Surgical Abortion CareSkip to the navigation
Care before a surgical abortion
Before a surgical abortion, your doctor will:
- Evaluate your past health, including any medicines you are taking.
- Do a physical exam, including a pelvic examination, to evaluate your health, how long you have been pregnant, and the location and health of the embryo or fetus.
- Perform an ultrasound to confirm how far along and where the pregnancy is. Not all doctors choose to do this step.
- Discuss your decision to have an abortion and your feelings about the decision.
- Discuss your plans for future pregnancies and birth control use.
- Explain the procedure, possible problems, and when to call your doctor.
Care immediately after a surgical abortion
After a surgical abortion procedure, your doctor will check to make sure:
- Your vital signs such as heart rate, breathing, and blood pressure are normal.
- Bleeding is not excessive.
- Uterine contractions are normal.
- Side effects from anesthetic (local or general) are not causing problems.
Medicines that may be given after a surgical abortion include:
- Antibiotics, to prevent infection.
- Medicines that cause uterine contractions (uterotonic), to empty the uterus completely and reduce bleeding.
- Rh immunoglobulin, which is given to all women who have Rh-negative blood type to prevent Rh sensitization after the procedure.
- Pain medicine, for cramping pain caused by uterine contractions.
- Medicine to treat nausea or vomiting.
Care at home after a surgical abortion
Carefully follow all of your doctor's instructions and review what-to-expect information after a surgical abortion. Follow these instructions:
- Most women can return to normal activities in 1 to 2 days after the procedure. Avoid strenuous exercise for about 1 week.
- Do not have sexual intercourse for at least 1 week, or longer, as advised by your doctor.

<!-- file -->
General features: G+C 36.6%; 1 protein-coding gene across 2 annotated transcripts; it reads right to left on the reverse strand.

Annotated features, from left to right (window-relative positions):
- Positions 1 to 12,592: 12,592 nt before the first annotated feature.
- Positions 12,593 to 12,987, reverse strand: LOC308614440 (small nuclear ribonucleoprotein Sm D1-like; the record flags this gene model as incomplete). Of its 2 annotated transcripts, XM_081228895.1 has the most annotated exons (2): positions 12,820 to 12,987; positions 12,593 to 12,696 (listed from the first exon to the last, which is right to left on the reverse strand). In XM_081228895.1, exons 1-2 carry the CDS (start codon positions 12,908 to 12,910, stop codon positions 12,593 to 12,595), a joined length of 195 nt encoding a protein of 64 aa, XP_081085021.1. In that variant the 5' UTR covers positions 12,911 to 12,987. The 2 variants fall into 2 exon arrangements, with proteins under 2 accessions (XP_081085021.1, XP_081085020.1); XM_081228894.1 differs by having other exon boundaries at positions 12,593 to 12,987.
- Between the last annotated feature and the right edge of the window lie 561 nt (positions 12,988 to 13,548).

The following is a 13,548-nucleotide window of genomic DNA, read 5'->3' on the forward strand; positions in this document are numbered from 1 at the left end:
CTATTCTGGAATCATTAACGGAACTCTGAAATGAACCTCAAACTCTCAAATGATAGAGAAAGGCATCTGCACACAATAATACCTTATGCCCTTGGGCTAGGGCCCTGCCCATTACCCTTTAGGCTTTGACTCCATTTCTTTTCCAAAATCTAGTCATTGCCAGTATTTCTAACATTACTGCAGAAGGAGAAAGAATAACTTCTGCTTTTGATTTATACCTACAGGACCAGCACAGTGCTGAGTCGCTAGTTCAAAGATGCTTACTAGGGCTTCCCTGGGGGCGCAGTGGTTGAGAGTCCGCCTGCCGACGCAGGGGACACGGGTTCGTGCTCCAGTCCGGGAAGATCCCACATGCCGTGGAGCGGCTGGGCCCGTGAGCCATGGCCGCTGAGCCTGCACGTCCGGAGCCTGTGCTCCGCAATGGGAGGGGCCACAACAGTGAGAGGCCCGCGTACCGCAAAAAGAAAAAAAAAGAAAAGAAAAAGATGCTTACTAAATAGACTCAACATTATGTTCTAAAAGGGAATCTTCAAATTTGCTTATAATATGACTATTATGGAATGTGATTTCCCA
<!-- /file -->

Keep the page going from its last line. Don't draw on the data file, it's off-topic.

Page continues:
- When you start having intercourse again, use birth control, and use condoms to prevent infection. For more information, see the topic Birth Control.
- Do not rinse the vagina with fluids (douche). This could increase your risk of infections that can lead to pelvic inflammatory disease.
Normal symptoms that most women will experience after a surgical abortion include:
- Irregular bleeding or spotting for the first 2 weeks.
- Cramping for the first 2 weeks. Some women may have cramping (like menstrual cramps) for as long as 6 weeks.
- Emotional reactions for 2 to 3 weeks.
Signs of complications
Call your doctor immediately if you have any of these symptoms after an abortion:
- Severe bleeding. Both medical and surgical
abortions usually cause bleeding that is different from a normal menstrual
period. Severe bleeding can mean:
- Passing clots that are bigger than a golf ball, lasting 2 or more hours.
- Soaking more than 2 large pads in an hour, for 2 hours in a row.
- Bleeding heavily for 12 hours in a row.
- Signs of infection in your whole body, such as headache, muscle aches, dizziness, or a general feeling of illness. Severe infection is possible without fever.
- Severe pain in the belly that is not relieved by pain medicine, rest, or heat
- Hot flushes or a fever of 100.4°F (38°C) or higher that lasts longer than 4 hours
- Vomiting lasting more than 4 to 6 hours
- Sudden belly swelling or rapid heart rate
- Vaginal discharge that has increased in amount or smells bad
- Pain, swelling, or redness in the genital area
Call your doctor for an appointment if you have had any of these symptoms after a recent abortion:
- Bleeding (not spotting) for longer than 2 weeks
- New, unexplained symptoms that may be caused by medicines used in your treatment
- No menstrual period within 6 weeks after the procedure
- Signs and symptoms of depression. Hormonal changes after a pregnancy can cause depression that requires treatment.
Follow-up exam after a surgical abortion
A follow-up exam may be done about 2 weeks after a surgical abortion. The exam may include:
- A physical exam, to check the cervix and uterus.
- A lab test to check for a low human chorionic gonadotropin (hCG) level, which means that the pregnancy has ended.
- A blood test, to check for anemia.
- A discussion of birth control use. If birth control measures were started immediately after the abortion procedure, the proper use of the method can be discussed again. If you had an intrauterine device (IUD) inserted at the time of the abortion procedure, you can discuss with your doctor any questions you have.
Primary Medical Reviewer Sarah Marshall, MD - Family Medicine
Specialist Medical Reviewer Rebecca H. Allen, MD, MPH - Obstetrics and Gynecology
Kirtly Jones, MD - Obstetrics and Gynecology
Current as ofNovember 14, 2014
Current as of: November 14, 2014